Nagaland is another state that uncritically thinks ILP is enough. It seems to have more faith in ILP even when most people do know how ineffective and futile the system is. At least, some persons are coming to this realization only a bit too late, individuals such as Rev. Dr. Zelhou Keyho, the general secretary of Nagaland Baptist Church Council (NBCC), who stated, “…that Inner Line Permit (ILP) alone does not make Nagaland safe.” Go to the various districts in Nagaland, there, one will see the “effectiveness” of ILP. One need not even go that far, just look at Kohima and Dimapur, these towns exude the “success of ILP.” Most civic organizations and students’ bodies are satisfied with the extension of ILP to Dimapur, how pathetic! Such acceptance on the part of these organizations and bodies in Nagaland only makes one question the genuineness and sincerity of their words. It seems they merely pretend to care about the interests of their citizens, but in reality, there are fiends, opportunists, who care more about how to make a quick buck and gain some political mileages to further their political career. If this seems hard to believe, one only needs to examine the present state’s politicians, most of whom have started their political careers from such students’ bodies and civic organizations using the same tactics. So who wouldn’t want to follow their footsteps?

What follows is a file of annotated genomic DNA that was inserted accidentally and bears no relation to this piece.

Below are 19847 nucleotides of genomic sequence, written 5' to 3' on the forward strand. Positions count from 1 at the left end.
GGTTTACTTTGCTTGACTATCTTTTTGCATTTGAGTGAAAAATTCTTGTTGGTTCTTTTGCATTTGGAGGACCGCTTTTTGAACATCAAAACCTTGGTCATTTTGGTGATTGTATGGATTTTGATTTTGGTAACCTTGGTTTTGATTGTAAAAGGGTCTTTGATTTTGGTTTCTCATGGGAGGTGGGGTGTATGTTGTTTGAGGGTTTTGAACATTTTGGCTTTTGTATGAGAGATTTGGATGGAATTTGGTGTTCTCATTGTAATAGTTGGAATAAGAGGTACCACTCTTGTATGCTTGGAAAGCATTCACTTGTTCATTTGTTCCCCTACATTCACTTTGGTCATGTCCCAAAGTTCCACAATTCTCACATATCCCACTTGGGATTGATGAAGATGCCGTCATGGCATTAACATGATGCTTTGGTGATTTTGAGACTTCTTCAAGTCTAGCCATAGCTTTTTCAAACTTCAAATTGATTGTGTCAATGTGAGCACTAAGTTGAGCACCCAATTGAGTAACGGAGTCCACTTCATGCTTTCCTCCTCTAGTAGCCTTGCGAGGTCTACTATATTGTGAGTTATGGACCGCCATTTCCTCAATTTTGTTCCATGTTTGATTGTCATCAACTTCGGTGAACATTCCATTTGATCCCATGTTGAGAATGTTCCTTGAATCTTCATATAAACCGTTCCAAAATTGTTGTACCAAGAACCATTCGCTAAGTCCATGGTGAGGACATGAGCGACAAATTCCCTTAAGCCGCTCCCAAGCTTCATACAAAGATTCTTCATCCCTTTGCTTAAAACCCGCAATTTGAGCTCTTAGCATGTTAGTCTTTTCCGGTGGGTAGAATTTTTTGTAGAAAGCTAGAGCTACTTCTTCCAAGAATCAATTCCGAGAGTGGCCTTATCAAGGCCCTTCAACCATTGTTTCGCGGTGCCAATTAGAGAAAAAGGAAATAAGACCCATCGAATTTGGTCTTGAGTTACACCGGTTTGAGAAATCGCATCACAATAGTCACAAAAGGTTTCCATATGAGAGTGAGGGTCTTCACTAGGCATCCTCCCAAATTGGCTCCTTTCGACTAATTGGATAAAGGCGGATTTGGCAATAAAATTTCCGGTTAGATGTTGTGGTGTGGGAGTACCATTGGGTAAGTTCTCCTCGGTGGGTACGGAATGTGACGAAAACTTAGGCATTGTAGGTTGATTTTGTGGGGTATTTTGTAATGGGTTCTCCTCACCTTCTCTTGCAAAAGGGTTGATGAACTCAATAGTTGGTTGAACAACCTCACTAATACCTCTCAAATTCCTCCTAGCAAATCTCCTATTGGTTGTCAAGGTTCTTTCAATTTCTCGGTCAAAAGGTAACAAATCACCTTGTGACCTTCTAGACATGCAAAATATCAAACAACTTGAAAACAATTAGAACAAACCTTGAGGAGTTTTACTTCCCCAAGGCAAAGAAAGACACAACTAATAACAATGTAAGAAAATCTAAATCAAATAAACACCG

If the protests and bandhs affect our daily lives, then we have no one to blame but ourselves. The panic buying of groceries, fuels, and daily perishable items, we saw throughout Nagaland in the past few days, is our doing. Even when the people in Nagaland knew that the BJP led central government was introducing a bill (in January 2016) that will fundamentally alter the demography and culture of the northeastern states, they still voted for parties (NDPP, BJP, NPP, JD-U, and, not to forget, NPF) and politicians (running as independent candidates) who will not only sell themselves but also their people and culture for the sake of winning elections and corrupting society with money. This has been the case in Assam, Manipur, Meghalaya, Arunachal Pradesh, and Tripura.